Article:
The fossil history of pseudoscorpions (Arachnida: Pseudoscorpiones)
- 1University of Hamburg, Center of Natural History – Zoological Museum, Martin-Luther-King-Platz 3, 20146 Hamburg, Germany
- 2Museum für Naturkunde, Leibniz Institute for Evolution and Biodiversity Science, Invalidenstrasse 43, 10115 Berlin, Germany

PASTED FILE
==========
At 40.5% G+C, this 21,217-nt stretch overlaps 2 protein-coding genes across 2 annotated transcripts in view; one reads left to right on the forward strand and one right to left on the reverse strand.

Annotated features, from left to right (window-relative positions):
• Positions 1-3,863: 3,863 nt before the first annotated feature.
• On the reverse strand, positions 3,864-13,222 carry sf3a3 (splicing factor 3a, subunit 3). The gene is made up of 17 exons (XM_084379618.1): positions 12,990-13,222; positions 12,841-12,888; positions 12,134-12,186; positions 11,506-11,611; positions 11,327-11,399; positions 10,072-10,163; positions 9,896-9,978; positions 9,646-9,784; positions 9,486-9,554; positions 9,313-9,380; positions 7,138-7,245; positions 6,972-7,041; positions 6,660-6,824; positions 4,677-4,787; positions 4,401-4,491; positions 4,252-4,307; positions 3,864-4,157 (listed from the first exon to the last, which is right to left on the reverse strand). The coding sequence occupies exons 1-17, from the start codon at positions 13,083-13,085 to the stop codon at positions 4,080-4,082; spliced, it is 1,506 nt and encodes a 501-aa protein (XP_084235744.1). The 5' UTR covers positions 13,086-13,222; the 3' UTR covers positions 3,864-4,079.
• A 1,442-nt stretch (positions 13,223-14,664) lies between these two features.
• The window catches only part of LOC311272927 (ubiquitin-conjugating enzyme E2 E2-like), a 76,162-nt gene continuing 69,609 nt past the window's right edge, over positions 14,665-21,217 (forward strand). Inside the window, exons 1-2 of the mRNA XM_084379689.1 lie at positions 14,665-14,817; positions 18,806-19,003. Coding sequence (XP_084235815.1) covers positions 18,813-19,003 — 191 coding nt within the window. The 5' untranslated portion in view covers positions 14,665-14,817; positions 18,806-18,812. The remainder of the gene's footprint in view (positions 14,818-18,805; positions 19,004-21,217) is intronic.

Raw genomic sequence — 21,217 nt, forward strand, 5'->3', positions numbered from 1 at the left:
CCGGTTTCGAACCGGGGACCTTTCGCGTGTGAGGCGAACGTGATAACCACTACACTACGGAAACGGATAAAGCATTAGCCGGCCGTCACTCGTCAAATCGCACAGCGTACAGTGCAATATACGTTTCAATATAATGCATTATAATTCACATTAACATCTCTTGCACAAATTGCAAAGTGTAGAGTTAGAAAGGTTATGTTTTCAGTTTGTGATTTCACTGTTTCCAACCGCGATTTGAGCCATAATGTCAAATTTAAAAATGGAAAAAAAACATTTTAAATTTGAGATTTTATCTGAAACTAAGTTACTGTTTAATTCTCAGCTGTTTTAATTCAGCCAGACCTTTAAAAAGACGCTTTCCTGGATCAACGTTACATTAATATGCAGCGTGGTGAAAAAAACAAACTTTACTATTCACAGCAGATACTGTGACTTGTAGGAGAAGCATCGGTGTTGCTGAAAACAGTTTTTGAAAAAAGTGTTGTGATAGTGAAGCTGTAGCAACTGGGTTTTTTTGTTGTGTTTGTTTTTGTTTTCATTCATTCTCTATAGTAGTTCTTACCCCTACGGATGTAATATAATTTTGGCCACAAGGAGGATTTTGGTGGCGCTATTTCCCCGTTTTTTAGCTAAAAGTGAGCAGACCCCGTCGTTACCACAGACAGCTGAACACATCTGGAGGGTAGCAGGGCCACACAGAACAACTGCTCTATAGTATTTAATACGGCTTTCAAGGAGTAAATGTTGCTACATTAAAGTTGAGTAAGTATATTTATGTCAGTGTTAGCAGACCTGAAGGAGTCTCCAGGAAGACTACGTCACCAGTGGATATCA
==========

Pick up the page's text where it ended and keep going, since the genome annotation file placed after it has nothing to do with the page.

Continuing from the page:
Abstract. Pseudoscorpions, given their resemblance to scorpions, have attracted human attention since the time of Aristotle, although they are much smaller and lack the sting and elongated tail. These arachnids have a long evolutionary history but their origins and phylogenetic affinities are still being debated. Here, we summarise their fossil record based on a comprehensive review of the literature and data contained in other sources. Pseudoscorpions are one of the oldest colonisers of the land, with fossils known since the Middle Devonian (ca. 390 Ma). The only arachnid orders with an older fossil record are scorpions, harvestmen and acariform mites, plus two extinct groups. Pseudoscorpions do not fossilise easily, and records from the Mesozoic and Cenozoic consist almost exclusively of amber inclusions. Most Mesozoic fossils come from Archingeay and Burmese ambers (Late Cretaceous) and those from the Cenozoic are primarily from Eocene Baltic amber, although additional fossils from, for example, Miocene Dominican and Mexican ambers, are known. Overall, 16 of the 26 families of living pseudoscorpions have been documented from fossils and 49 currently valid species are recognised in the literature. Pseudoscorpions represent a case of morphological stasis and even the Devonian fossils look rather modern. Indeed, most amber fossils are comparable to Recent groups despite a major gap in the fossil record of almost 250 Myr. Baltic amber inclusions indicate palaeofauna inhabiting much warmer climates than today and point to climatic shifts in central Europe since the Eocene. They also indicate that some groups (e.g. Feaellidae and Pseudogarypidae) had much wider Eocene distributions. Their present-day occurrence is relictual and highlights past extinction events. Faunas from younger tropical amber deposits (e.g. Dominican and Mexican amber) are comparable to Recent ones. Generally, there is a strong bias in the amber record towards groups that live under tree bark, whereas those from litter habitats are underrepresented. We also discuss challenges in interpreting fossils: their cryptic morphology warranting novel techniques of morphological reconstruction, the massive gap in the fossil record between the Palaeozoic and Mesozoic, and problems with the classification of (historically) old amber material. Finally, we discuss aspects of the palaeoecology and biology of the fossils compared with the Recent fauna, such as phoresy.